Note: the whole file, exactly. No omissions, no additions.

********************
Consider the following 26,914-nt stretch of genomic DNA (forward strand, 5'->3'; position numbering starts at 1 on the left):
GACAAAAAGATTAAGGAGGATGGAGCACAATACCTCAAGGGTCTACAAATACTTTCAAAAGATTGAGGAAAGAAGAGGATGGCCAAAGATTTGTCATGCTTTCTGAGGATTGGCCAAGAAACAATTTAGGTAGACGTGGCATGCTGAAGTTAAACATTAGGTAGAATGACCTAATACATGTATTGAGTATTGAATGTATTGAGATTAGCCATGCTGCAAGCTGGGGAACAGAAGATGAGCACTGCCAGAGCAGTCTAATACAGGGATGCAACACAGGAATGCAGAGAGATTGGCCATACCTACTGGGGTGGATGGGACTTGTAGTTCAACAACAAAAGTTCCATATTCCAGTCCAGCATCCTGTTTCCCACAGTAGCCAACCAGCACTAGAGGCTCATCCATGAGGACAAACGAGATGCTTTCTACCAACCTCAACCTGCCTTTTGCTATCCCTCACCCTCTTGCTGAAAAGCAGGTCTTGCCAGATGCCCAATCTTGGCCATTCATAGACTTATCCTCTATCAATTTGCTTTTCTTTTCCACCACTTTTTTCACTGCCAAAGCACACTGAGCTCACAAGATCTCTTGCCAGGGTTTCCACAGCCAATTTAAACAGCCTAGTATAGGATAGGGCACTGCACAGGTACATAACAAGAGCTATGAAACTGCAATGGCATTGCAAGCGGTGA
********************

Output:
Consider the following 26,914-nt stretch of genomic DNA (forward strand, 5'->3'; position numbering starts at 1 on the left):
GACAAAAAGATTAAGGAGGATGGAGCACAATACCTCAAGGGTCTACAAATACTTTCAAAAGATTGAGGAAAGAAGAGGATGGCCAAAGATTTGTCATGCTTTCTGAGGATTGGCCAAGAAACAATTTAGGTAGACGTGGCATGCTGAAGTTAAACATTAGGTAGAATGACCTAATACATGTATTGAGTATTGAATGTATTGAGATTAGCCATGCTGCAAGCTGGGGAACAGAAGATGAGCACTGCCAGAGCAGTCTAATACAGGGATGCAACACAGGAATGCAGAGAGATTGGCCATACCTACTGGGGTGGATGGGACTTGTAGTTCAACAACAAAAGTTCCATATTCCAGTCCAGCATCCTGTTTCCCACAGTAGCCAACCAGCACTAGAGGCTCATCCATGAGGACAAACGAGATGCTTTCTACCAACCTCAACCTGCCTTTTGCTATCCCTCACCCTCTTGCTGAAAAGCAGGTCTTGCCAGATGCCCAATCTTGGCCATTCATAGACTTATCCTCTATCAATTTGCTTTTCTTTTCCACCACTTTTTTCACTGCCAAAGCACACTGAGCTCACAAGATCTCTTGCCAGGGTTTCCACAGCCAATTTAAACAGCCTAGTATAGGATAGGGCACTGCACAGGTACATAACAAGAGCTATGAAACTGCAATGGCATTGCAAGCGGTGA